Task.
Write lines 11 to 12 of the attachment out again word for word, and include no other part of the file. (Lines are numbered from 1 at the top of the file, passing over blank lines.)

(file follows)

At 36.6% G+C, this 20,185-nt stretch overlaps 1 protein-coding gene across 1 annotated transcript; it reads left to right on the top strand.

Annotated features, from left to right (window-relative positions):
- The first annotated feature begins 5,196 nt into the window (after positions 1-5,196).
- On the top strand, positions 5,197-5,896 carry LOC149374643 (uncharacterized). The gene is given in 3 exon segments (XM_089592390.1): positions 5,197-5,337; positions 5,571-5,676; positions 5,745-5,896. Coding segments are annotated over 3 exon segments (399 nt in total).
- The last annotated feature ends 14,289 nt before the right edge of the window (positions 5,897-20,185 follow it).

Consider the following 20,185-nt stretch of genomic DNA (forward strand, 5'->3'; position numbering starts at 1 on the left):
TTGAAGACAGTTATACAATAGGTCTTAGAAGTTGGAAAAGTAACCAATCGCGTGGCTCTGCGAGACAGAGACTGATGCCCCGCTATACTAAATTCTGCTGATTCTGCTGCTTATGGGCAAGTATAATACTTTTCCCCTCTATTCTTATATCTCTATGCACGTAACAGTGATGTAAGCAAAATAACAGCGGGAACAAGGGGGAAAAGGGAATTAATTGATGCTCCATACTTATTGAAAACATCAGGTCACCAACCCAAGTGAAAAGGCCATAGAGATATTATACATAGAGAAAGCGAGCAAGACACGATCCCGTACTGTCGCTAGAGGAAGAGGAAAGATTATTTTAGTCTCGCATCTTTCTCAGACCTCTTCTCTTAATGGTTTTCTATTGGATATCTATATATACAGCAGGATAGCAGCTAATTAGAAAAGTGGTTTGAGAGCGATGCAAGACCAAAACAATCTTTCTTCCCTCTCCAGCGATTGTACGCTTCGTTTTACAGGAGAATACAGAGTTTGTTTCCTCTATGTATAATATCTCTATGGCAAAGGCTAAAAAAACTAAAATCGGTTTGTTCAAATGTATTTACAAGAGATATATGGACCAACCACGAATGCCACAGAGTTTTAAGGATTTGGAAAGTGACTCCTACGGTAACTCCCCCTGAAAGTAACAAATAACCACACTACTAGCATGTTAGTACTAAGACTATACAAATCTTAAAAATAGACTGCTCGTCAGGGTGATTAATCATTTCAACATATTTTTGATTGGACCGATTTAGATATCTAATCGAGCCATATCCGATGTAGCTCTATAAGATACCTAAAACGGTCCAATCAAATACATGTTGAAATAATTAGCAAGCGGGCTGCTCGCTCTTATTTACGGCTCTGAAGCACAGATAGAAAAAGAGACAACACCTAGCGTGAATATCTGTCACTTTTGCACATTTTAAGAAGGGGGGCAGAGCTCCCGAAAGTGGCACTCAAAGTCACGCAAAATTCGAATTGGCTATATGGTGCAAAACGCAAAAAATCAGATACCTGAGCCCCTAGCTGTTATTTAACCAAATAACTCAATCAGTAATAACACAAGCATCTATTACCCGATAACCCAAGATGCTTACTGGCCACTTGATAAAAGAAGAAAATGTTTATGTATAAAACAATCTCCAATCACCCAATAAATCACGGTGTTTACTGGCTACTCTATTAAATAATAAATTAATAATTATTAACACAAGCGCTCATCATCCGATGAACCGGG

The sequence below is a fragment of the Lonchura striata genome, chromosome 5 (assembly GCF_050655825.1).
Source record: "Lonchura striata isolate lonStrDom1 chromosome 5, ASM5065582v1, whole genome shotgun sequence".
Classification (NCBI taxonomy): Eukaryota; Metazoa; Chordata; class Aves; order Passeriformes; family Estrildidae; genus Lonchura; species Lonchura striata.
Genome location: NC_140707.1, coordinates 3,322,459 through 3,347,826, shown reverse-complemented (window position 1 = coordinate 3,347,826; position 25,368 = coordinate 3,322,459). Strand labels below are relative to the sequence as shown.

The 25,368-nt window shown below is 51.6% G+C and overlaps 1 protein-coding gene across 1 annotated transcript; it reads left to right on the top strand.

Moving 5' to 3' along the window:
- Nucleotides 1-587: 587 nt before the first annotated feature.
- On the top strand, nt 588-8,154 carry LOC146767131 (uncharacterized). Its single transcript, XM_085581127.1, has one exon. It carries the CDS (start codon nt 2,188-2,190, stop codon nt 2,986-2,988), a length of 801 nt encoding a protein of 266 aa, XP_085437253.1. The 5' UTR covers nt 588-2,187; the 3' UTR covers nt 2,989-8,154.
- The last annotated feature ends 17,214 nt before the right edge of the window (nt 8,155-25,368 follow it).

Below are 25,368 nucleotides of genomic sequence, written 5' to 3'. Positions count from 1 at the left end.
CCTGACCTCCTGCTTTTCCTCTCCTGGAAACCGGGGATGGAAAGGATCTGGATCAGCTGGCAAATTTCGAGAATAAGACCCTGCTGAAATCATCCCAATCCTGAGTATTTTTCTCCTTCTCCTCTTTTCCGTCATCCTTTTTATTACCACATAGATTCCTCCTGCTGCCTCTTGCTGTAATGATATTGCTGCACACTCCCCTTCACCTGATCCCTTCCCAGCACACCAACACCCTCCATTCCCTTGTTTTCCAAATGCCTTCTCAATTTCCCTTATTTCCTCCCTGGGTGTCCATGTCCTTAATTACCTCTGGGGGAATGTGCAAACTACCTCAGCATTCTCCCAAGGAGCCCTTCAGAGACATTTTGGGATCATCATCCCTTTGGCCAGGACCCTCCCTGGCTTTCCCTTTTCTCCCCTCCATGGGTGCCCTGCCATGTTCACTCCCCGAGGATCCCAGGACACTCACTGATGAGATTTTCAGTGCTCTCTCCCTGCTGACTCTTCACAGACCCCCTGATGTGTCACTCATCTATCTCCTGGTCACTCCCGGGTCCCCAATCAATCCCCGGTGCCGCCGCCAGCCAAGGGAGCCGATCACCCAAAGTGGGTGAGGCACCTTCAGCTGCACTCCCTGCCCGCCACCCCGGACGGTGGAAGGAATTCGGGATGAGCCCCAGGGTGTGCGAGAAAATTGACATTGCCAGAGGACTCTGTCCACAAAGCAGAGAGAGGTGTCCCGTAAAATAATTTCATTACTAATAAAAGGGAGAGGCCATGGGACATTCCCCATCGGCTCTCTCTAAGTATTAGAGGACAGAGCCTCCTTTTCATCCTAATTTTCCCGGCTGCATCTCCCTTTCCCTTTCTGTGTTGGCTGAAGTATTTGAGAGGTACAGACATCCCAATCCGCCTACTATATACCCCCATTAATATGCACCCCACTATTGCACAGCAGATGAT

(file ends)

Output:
Genome location: NC_140707.1, coordinates 3,322,459 through 3,347,826, shown reverse-complemented (window position 1 = coordinate 3,347,826; position 25,368 = coordinate 3,322,459). Strand labels below are relative to the sequence as shown.

The 25,368-nt window shown below is 51.6% G+C and overlaps 1 protein-coding gene across 1 annotated transcript; it reads left to right on the top strand.